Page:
12 Q. [Mr Irving] Well, "liquidated" does not appear to be a euphemism?
13 A. [Professor Richard John Evans] No, I do not think it is the SS who say that.
14 Q. [Mr Irving] "Liquidiert"?
15 A. [Professor Richard John Evans] Yes, I do not think that is the SS. I think it is the
16local consul in ----
17 Q. [Mr Irving] Consul Eitl Moellhausen?
18 A. [Professor Richard John Evans] Yes, it is the local Foreign Office official in Rome. It
19is not the SS who say that.
20 Q. [Mr Irving] Yes. He says: "The SS have told us they are going to
21take 12,000 Jews from Rome to northern Italy and liquidate
23 A. [Professor Richard John Evans] That is right, yes.
24 Q. [Mr Irving] And the message goes straight to Hitler's headquarters?
25 A. [Professor Richard John Evans] An extremely tactless use of language by this man.
26 Q. [Mr Irving] No euphemisms, no "auswanderung", no "umsiedlung",
2 A. [Professor Richard John Evans] No, but, of course, he was trying to stop this.
3 Q. [Mr Irving] What you cannot get around is the fact that the order
4comes back after Ribbentrop goes to see Hitler saying,
5"They are not to be liquidated. They are to be kept
6alive as hostages in Mauthausen". It could not be more
8 A. [Professor Richard John Evans] Yes.
9 Q. [Mr Irving] And all the other messages are irrelevant in that
11 A. [Professor Richard John Evans] No, I am sorry, that is not true at all. What you
12suppress is the fact that the local officials wanted to
13use them for, as it says, the telegram 201, "prefer to use
14the able-bodied Jews of Rome for fortification work
15here". So the local Foreign Office and military officials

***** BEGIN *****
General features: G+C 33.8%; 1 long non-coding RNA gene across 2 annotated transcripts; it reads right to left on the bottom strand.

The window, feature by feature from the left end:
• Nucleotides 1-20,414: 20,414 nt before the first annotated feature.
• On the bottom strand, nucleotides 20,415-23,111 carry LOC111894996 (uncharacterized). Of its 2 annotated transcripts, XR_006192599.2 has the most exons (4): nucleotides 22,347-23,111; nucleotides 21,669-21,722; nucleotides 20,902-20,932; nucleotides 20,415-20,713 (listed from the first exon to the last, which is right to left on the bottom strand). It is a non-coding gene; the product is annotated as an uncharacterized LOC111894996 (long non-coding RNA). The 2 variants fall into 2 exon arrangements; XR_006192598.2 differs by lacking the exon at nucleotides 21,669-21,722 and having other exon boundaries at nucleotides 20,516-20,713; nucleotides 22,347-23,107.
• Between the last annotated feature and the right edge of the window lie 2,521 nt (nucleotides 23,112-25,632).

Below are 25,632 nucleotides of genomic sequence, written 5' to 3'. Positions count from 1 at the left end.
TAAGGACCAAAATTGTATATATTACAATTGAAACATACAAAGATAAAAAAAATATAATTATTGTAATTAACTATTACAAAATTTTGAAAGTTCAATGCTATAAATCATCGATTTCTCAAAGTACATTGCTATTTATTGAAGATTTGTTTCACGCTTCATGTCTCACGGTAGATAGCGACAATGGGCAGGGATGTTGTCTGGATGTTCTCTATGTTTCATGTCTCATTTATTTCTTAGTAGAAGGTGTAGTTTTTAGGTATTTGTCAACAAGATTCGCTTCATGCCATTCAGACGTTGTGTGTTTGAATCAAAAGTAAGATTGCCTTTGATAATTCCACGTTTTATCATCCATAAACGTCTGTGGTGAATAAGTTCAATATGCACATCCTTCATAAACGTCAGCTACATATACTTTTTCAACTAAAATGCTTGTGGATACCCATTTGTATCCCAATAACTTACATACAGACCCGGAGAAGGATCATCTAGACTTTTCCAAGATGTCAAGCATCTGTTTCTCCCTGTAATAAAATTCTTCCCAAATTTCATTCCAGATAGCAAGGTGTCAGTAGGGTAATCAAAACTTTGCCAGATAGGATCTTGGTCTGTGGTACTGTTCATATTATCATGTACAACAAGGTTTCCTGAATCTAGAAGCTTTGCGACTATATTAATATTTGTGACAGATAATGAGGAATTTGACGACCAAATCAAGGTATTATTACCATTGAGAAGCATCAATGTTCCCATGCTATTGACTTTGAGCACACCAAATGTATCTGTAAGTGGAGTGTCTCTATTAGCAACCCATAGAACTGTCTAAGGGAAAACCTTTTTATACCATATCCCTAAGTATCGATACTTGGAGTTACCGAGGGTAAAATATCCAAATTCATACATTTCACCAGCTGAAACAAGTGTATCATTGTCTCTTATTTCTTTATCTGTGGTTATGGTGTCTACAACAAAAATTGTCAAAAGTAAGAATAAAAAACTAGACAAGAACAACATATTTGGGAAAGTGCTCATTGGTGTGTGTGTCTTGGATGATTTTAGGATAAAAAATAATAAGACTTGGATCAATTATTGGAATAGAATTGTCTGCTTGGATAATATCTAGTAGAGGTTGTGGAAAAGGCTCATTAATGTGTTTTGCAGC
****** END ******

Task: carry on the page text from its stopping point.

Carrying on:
16are proposing two telegrams, in fact, that it would be
17better business, says the other one, to use the Jews for
18fortification work rather than bringing them to Upper
19Italy where they are to be liquidated".
20 So, let us get this quite clear. We are not
21talking about hostages in Upper Italy. I will read this
22telegramme in full. "Obersturmbannfuhrer Kappler has
23received orders to arrest the 8,000 Jews resident in Rome
24and bring them to upper Italy where they are to be
25liquidated ... (reading to the words)... Please advise
1 Then another telegram, Field Marshal Kesselring
2has asked Oberstrunbannfuhrer Kappler to postpone the plan
3Juden Aktion for the time being, but if something has to
4be done, he would "prefer to use the able-bodied Jews of
5Rome for fortification work here".
6 So that is their proposal that they are making
7to the authorities in Berlin, particularly to Ribbentrop,
8and they, in other words, the idea, the notion of Upper
9Italy, since there is nowhere they could be taken there,
10is, I think, a euphemism for taking them off to somewhere
11like Auschwitz ----
12 Q. [Mr Irving] Can I help to cut through this verbiage and ask you ----
13 MR JUSTICE GRAY: No, that is unnecessarily offensive,
15 MR IRVING: Well, to cut through this particular line of
16argument and say were the ----
17 A. [Professor Richard John Evans] Yes, I know you want to cut through this particular line
18of argument, Mr Irving, because you do not like it.
19 MR JUSTICE GRAY: Please continue, Professor Evans?
20 A. [Professor Richard John Evans] Thank you, my Lord. There is an additional document where
21on, it says, the local officials in Rome get back the
22message in answer to these telegrams on the basis of the
23Fuhrer's instructions. The Fuhrer's instructions, "the
248,000 Jews resident in Rome are to be taken to Mauthausen
25as hostages. The Heireich Foreign Minister asks you not
26to interfere in any way with this affair but leave it to